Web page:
What are Beanstalk’s deployment tools?

This article will give you a quick overview of what deployments are and how to use them. Unlimited deployments are offered on all paid accounts.

What are Beanstalk’s deployment tools?

Beanstalk allows you to deploy code from your repository to your web server in one step. You can setup your repository to manually or automatically upload your changed files to any web server via FTP or SFTP.

You can also run shell commands using our SSH deployment. Once a deployment is triggered, we’ll run any commands on the remote server you tell us to.

FTP/SFTP deployments work as a synchronization tool. After the first deployment Beanstalk will check for changes in the most recent revision of your repository to the one on the remote server. It will then upload those changes to the remote server, which makes it extremely fast to keep everything up to date. Beanstalk will add, edit and remove files as they were added, edited and removed in the repository.

You can trigger a deployment in three ways:

  1. Automatically each time a commit or push is made in the repository.
  2. Manually in your Beanstalk account by anyone with permissions to deploy that repository.
  3. Adding a tag to any commit or push comment like [Deploy: Staging]

If you are deploying manually, Beanstalk allows you to select any revision in the repository. This way, you can choose an older one to rollback in case of any problems introduced in a recent deployment.

If you are using SSH deployment, we’ll simply run the shell command you enter on your settings page whenever a deployment is triggered. These can be triggered in the same three methods as FTP/SFTP deployments.

Getting started

To deploy your files or execute commands, you’ll need to first setup a server Environment. You’ll see a “Deployments” tab in the repository where you can set them up.

Deployments tab

What is an environment?

An environment houses the server or servers you setup for deploying. A deployment will upload to all servers within this environment. Personal accounts can setup one server per environment, while Business accounts can deploy to many servers at once. Each environment is then set to either deploy automatically on a push/commit or manually.

For example, an environment might be called “Staging” or “Production”. For the Personal plans you’ll have a single server in there that will upload changes or execute commands on your staging or production remote server. For Business plans you could add multiple servers to the one environment. This is great if you have separate servers that are load balanced or host different parts of your repository on different servers.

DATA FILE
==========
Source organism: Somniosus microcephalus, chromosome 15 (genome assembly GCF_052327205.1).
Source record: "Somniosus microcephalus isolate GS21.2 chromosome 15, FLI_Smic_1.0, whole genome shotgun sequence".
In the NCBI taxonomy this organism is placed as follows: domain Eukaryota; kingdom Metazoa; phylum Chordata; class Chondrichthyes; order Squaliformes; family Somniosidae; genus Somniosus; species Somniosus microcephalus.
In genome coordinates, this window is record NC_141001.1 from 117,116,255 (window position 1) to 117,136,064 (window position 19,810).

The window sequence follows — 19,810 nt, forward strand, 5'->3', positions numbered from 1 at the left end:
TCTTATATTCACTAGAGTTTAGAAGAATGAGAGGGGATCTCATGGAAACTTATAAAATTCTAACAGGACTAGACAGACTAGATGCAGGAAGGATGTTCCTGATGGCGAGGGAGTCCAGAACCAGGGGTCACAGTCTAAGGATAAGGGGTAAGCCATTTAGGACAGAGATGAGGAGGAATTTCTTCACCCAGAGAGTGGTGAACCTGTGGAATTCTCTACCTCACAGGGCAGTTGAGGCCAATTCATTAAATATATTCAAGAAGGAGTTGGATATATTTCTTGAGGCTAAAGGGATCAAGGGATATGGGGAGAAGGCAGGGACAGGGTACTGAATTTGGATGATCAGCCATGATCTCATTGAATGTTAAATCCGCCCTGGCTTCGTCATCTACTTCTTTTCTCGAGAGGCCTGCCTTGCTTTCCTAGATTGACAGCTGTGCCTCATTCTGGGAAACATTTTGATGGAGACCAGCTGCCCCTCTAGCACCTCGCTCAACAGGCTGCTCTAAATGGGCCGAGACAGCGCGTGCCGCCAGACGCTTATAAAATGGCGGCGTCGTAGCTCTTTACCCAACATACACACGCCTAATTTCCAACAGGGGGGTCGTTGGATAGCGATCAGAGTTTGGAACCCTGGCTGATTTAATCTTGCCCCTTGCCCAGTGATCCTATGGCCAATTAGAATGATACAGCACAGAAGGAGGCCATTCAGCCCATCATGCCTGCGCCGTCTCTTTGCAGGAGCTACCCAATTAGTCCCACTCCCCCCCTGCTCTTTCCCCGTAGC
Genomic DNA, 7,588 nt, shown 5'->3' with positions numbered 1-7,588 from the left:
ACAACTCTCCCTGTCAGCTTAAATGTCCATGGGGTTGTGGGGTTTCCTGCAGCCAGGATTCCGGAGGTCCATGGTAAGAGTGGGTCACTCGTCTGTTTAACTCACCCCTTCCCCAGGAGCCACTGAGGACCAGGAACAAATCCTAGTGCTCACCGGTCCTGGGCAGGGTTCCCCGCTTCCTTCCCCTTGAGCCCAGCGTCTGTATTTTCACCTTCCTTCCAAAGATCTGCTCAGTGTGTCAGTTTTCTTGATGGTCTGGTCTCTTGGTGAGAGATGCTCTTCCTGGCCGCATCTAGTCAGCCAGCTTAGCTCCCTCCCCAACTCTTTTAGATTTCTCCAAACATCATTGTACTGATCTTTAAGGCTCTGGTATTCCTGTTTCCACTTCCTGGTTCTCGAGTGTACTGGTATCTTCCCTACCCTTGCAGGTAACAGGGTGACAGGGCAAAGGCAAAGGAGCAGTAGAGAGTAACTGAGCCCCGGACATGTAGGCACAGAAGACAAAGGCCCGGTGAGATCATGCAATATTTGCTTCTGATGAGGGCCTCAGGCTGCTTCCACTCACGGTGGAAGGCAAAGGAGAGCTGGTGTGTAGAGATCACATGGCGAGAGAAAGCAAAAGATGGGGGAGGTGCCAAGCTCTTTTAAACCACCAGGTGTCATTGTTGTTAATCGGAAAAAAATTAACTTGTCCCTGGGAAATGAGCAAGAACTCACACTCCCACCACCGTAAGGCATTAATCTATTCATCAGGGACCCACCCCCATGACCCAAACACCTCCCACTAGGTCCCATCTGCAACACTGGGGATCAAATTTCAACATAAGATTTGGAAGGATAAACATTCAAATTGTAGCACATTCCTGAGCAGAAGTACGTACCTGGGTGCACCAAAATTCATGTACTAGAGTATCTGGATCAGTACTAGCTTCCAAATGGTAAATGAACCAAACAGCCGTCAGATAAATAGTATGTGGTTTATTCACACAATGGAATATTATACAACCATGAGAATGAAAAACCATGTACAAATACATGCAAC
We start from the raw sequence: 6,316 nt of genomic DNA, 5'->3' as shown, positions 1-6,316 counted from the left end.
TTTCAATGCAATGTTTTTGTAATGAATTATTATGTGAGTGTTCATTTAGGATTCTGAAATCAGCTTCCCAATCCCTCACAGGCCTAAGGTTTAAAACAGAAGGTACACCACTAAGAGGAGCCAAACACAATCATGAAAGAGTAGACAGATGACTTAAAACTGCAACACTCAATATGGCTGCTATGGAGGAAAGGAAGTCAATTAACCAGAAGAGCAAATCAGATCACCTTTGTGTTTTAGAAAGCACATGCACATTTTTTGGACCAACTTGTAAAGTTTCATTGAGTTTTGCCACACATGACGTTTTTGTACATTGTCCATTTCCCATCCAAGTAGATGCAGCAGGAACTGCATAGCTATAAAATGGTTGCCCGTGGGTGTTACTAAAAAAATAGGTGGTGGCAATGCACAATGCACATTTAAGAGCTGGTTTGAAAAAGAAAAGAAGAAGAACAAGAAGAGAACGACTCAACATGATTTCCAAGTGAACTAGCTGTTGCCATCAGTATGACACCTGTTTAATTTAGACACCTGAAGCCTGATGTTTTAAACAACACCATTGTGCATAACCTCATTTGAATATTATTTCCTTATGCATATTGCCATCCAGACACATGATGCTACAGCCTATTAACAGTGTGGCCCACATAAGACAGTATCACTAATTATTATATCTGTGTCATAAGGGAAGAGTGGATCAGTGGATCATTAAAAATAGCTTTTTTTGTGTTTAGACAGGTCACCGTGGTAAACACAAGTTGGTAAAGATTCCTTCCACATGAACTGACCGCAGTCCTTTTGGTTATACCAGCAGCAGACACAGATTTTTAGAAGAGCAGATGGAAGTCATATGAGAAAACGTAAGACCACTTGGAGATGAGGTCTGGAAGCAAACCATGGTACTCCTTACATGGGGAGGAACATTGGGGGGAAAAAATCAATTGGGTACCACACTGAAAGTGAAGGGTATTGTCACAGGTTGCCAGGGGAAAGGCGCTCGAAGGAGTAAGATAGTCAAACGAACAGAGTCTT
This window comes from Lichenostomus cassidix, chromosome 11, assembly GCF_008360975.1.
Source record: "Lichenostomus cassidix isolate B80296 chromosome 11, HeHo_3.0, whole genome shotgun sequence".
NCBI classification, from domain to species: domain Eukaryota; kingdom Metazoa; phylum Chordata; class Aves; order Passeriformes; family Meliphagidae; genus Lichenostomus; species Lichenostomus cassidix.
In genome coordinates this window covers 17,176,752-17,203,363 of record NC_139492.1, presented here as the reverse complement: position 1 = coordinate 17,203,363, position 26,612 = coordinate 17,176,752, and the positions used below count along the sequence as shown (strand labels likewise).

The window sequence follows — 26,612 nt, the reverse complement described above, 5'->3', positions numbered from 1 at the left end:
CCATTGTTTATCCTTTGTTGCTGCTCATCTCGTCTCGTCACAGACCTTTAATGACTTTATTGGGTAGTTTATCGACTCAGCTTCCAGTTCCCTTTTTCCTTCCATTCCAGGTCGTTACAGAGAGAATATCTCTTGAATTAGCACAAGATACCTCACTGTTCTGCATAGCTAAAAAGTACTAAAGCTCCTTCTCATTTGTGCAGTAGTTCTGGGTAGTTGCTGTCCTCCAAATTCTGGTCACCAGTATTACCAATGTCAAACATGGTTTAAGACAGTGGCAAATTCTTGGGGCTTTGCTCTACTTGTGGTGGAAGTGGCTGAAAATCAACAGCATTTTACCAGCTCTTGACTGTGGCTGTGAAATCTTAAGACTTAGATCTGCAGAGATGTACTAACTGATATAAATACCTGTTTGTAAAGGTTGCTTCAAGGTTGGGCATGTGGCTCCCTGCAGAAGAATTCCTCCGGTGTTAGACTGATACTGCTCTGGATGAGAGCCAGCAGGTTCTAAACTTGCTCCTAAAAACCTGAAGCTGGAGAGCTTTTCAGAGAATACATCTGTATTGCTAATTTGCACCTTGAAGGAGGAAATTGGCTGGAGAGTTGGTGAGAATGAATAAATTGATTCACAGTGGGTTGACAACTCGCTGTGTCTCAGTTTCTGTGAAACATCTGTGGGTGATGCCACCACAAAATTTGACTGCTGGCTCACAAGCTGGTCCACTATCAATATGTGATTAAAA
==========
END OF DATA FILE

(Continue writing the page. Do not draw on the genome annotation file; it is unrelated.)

Deployments Overview

What is a server?

Inside an environment you add the specific deployment server. You’ll define the hostname and paths where the files should be uploaded, or the SSH commands that will be run. This is also where you provide credentials to authenticate to your end server, or use the provided SSH keys.

If you are setting up an SSH deployment server, you just need to specify the commands. You won’t need to define specific paths since it will not deploy any files, but execute commands for you.

Servers configuration

The first deployment

When you first setup a deployment server, or if you edit server settings, Beanstalk will deploy all files in your repository from scratch. That means Beanstalk will check every single file in the repository to make sure it matches the remote server. If you have an existing server with all of the files, you can skip this step by selecting a specific revision. Once the files are there, the subsequent deployments will only upload the files that changed since the last deployment.

Tracking deployments

Each deployment will create a set of release notes. These release notes will display what has changed since the last deployment to keep your team or clients in the loop.

Deployment details

Troubleshooting and tips

If you have a firewall setup, please read our article on ports and IPs. You may need to add our IPs to make a deployment go through. To diagnose issues, any failed connections will trigger our “Incidents” tool to explain the problem. We’ll try to detect what happened and give you tips on a resolution. If that doesn’t help, you can always get in touch and we’ll figure out what’s going on.

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